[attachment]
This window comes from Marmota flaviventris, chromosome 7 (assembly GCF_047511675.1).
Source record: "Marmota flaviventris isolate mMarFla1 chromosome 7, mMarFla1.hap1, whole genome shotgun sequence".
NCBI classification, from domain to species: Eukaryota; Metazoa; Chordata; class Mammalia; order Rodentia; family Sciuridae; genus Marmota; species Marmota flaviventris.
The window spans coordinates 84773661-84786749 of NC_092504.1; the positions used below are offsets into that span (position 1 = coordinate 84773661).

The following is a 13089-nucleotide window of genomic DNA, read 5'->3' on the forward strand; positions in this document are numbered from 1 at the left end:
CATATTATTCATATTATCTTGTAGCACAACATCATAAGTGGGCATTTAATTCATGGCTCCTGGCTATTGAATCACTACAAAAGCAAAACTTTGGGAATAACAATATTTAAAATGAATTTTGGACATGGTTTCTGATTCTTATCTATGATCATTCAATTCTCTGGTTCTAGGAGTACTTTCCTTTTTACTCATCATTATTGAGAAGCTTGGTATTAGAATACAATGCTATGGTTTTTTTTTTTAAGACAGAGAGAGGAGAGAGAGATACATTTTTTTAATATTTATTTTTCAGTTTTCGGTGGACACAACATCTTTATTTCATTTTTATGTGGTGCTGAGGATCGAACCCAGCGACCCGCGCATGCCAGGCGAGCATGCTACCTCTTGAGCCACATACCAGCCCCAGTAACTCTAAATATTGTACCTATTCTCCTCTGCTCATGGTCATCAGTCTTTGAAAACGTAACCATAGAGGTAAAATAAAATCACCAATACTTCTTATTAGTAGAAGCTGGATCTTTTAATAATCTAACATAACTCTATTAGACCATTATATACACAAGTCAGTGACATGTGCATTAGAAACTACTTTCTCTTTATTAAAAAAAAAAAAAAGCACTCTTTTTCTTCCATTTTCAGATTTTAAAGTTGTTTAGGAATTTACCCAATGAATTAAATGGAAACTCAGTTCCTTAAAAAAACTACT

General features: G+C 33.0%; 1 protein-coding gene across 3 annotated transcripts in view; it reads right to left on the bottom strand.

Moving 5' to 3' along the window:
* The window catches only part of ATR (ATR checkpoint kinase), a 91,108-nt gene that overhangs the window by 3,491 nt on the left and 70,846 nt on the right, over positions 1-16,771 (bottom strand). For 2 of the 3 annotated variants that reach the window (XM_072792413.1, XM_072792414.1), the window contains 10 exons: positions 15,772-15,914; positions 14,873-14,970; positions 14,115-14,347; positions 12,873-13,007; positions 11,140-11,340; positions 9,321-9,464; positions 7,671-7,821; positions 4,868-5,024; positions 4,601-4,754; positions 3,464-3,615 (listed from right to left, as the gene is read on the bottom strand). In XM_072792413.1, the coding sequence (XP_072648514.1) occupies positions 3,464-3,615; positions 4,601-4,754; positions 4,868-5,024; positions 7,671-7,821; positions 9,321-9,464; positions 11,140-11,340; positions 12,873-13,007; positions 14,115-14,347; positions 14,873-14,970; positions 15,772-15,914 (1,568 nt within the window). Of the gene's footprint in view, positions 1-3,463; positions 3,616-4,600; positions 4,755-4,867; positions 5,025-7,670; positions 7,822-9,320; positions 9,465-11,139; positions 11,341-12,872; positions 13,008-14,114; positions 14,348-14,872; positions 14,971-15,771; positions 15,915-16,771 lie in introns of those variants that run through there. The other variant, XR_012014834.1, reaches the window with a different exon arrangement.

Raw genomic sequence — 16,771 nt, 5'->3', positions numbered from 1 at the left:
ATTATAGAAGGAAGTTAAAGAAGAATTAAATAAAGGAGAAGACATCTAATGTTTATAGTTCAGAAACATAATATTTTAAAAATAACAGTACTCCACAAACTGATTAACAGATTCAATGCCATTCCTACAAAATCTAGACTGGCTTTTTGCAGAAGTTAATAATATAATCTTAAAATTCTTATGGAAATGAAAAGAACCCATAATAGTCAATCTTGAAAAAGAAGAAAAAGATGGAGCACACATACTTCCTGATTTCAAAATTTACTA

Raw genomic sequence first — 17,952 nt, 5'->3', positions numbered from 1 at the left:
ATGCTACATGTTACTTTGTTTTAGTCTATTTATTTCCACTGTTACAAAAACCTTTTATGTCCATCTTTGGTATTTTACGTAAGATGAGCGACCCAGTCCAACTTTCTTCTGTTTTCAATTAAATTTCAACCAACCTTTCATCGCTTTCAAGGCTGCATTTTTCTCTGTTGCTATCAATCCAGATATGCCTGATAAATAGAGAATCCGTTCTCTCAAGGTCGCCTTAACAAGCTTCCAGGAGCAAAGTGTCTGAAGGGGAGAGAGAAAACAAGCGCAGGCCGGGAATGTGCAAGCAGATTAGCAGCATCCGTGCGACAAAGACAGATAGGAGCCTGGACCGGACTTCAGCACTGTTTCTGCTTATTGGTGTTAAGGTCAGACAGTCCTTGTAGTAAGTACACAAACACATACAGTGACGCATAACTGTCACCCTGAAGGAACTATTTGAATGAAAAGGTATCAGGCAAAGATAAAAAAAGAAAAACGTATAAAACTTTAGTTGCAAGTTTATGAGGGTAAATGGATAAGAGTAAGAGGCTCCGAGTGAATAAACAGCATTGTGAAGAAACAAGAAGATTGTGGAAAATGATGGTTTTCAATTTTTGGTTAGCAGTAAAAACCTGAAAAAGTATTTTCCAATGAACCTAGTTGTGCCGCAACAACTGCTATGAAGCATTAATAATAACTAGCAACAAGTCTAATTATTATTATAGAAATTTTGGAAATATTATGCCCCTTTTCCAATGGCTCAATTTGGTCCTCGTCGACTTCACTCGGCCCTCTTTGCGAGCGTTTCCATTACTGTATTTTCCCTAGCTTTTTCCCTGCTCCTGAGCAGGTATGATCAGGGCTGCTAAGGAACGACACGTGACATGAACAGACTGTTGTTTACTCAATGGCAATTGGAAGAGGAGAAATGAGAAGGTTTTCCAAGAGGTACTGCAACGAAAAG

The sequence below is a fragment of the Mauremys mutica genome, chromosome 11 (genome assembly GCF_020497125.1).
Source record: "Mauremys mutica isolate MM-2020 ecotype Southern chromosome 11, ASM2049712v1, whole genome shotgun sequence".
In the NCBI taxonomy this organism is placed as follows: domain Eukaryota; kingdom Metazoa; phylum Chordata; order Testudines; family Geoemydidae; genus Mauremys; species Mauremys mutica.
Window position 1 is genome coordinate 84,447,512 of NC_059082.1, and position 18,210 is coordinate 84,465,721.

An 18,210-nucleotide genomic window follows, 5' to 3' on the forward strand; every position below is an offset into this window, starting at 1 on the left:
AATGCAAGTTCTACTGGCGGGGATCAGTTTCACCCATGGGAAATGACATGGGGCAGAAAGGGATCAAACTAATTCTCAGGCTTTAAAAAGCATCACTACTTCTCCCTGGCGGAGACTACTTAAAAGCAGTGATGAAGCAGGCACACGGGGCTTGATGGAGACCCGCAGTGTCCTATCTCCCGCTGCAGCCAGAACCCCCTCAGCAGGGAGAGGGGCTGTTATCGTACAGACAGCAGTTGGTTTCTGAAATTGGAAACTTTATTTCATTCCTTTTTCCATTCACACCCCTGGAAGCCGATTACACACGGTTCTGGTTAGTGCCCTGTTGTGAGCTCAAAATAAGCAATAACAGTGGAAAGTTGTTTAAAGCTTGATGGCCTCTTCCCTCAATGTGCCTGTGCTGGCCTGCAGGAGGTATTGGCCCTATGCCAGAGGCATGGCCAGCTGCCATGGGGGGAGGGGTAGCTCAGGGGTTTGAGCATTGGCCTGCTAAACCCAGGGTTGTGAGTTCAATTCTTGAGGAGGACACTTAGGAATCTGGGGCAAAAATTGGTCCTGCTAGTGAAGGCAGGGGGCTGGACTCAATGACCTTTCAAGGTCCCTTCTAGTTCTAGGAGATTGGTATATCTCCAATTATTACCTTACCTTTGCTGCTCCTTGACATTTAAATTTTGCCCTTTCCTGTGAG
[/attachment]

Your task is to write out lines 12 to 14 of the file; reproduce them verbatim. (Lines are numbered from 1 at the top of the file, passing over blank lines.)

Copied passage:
Raw genomic sequence first — 17,952 nt, 5'->3', positions numbered from 1 at the left:
ATGCTACATGTTACTTTGTTTTAGTCTATTTATTTCCACTGTTACAAAAACCTTTTATGTCCATCTTTGGTATTTTACGTAAGATGAGCGACCCAGTCCAACTTTCTTCTGTTTTCAATTAAATTTCAACCAACCTTTCATCGCTTTCAAGGCTGCATTTTTCTCTGTTGCTATCAATCCAGATATGCCTGATAAATAGAGAATCCGTTCTCTCAAGGTCGCCTTAACAAGCTTCCAGGAGCAAAGTGTCTGAAGGGGAGAGAGAAAACAAGCGCAGGCCGGGAATGTGCAAGCAGATTAGCAGCATCCGTGCGACAAAGACAGATAGGAGCCTGGACCGGACTTCAGCACTGTTTCTGCTTATTGGTGTTAAGGTCAGACAGTCCTTGTAGTAAGTACACAAACACATACAGTGACGCATAACTGTCACCCTGAAGGAACTATTTGAATGAAAAGGTATCAGGCAAAGATAAAAAAAGAAAAACGTATAAAACTTTAGTTGCAAGTTTATGAGGGTAAATGGATAAGAGTAAGAGGCTCCGAGTGAATAAACAGCATTGTGAAGAAACAAGAAGATTGTGGAAAATGATGGTTTTCAATTTTTGGTTAGCAGTAAAAACCTGAAAAAGTATTTTCCAATGAACCTAGTTGTGCCGCAACAACTGCTATGAAGCATTAATAATAACTAGCAACAAGTCTAATTATTATTATAGAAATTTTGGAAATATTATGCCCCTTTTCCAATGGCTCAATTTGGTCCTCGTCGACTTCACTCGGCCCTCTTTGCGAGCGTTTCCATTACTGTATTTTCCCTAGCTTTTTCCCTGCTCCTGAGCAGGTATGATCAGGGCTGCTAAGGAACGACACGTGACATGAACAGACTGTTGTTTACTCAATGGCAATTGGAAGAGGAGAAATGAGAAGGTTTTCCAAGAGGTACTGCAACGAAAAG

The sequence below is a fragment of the Mauremys mutica genome, chromosome 11 (genome assembly GCF_020497125.1).